News and Features
What the rise of the app-based cab service says about the future of work in America
From ALEC to the Heritage Foundation, a group of anti-labor stalwarts is looking to turn cities and counties into “right-to-work” zones.
Twenty years after the first living-wage law was passed in Baltimore, the campaign’s lead organizer warns that the model has been watered down.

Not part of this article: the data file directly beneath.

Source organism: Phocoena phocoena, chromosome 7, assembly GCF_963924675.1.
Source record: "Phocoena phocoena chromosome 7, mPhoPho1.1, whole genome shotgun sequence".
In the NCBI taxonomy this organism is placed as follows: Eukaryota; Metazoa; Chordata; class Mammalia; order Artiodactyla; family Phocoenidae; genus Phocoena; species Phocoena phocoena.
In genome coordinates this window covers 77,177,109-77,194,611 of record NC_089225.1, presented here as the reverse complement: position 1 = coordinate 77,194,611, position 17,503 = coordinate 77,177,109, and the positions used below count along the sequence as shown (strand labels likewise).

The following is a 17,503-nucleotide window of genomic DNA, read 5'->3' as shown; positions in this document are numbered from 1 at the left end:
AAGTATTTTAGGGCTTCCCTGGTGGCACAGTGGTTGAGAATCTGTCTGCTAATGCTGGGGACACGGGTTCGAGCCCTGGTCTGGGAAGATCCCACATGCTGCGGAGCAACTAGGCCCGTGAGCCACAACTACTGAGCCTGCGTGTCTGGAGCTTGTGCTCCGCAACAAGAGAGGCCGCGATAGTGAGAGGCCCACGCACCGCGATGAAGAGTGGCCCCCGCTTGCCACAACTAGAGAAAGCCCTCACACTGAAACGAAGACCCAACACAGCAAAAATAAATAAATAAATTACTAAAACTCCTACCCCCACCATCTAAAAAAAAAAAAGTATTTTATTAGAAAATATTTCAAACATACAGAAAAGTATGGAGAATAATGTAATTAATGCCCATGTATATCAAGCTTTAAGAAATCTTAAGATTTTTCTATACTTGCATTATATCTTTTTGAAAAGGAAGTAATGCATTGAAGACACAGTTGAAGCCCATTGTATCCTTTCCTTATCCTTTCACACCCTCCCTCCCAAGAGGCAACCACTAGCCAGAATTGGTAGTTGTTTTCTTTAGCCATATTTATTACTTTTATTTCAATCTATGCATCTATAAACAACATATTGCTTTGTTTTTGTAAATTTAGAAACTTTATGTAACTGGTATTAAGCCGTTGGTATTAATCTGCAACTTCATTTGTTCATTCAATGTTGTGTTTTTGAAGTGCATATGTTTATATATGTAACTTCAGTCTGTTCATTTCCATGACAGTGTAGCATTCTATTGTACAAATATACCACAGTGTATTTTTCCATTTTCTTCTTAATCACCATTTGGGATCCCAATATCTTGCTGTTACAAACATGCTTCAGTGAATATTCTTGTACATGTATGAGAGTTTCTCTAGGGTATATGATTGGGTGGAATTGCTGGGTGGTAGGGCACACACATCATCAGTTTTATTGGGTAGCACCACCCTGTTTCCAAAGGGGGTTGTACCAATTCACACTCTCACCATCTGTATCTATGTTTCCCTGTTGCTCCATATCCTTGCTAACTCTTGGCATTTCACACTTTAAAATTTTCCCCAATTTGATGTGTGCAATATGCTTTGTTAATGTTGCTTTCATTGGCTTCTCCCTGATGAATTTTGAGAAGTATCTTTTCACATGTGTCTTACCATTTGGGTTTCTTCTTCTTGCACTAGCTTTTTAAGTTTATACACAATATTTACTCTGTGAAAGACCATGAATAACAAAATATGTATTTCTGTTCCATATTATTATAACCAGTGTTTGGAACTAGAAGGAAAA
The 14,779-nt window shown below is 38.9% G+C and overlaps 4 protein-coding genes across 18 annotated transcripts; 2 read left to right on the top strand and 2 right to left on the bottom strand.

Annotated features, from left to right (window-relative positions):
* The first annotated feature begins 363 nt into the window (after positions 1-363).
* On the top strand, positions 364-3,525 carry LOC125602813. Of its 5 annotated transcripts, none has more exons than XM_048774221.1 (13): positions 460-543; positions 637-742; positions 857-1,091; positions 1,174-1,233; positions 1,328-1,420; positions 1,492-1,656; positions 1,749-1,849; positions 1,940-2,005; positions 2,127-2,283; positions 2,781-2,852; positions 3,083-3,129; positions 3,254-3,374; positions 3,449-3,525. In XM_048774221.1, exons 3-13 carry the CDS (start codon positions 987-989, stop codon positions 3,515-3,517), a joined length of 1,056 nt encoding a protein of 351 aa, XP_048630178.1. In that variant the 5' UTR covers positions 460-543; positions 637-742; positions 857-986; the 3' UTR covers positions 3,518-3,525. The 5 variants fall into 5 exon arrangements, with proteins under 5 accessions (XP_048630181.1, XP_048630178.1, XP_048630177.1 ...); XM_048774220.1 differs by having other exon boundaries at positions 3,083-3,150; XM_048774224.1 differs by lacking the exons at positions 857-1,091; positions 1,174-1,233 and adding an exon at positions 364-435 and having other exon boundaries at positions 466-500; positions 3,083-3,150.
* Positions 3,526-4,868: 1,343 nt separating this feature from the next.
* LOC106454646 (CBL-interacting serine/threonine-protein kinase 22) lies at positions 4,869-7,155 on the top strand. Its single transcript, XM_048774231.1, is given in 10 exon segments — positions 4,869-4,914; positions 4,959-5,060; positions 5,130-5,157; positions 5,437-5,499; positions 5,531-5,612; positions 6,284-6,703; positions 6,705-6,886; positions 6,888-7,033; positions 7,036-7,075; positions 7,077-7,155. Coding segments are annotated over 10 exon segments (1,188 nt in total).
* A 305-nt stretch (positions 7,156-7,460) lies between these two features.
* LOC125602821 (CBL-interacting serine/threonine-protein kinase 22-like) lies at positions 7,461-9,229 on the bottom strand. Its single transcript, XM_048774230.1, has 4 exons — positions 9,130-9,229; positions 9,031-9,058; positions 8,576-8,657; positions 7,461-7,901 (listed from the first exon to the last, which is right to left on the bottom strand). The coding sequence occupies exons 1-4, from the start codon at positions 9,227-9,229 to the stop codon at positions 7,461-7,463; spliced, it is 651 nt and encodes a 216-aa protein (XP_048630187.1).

The jobless recovery means massive speedups for many workers you depend on.
Eighty percent of Americans want to hike wages, but powerful Republicans keep saying no.
Thanks in part to Williston, North Dakota, the United States surpassed Saudi Arabia in total oil and gas production, making the nation the number one consumer and producer of fossil fuels.
To building a lasting peace between teachers unions and communities of color, we can’t forget their most painful battle of all.
The business press still insists on equating strong union organizing with communism.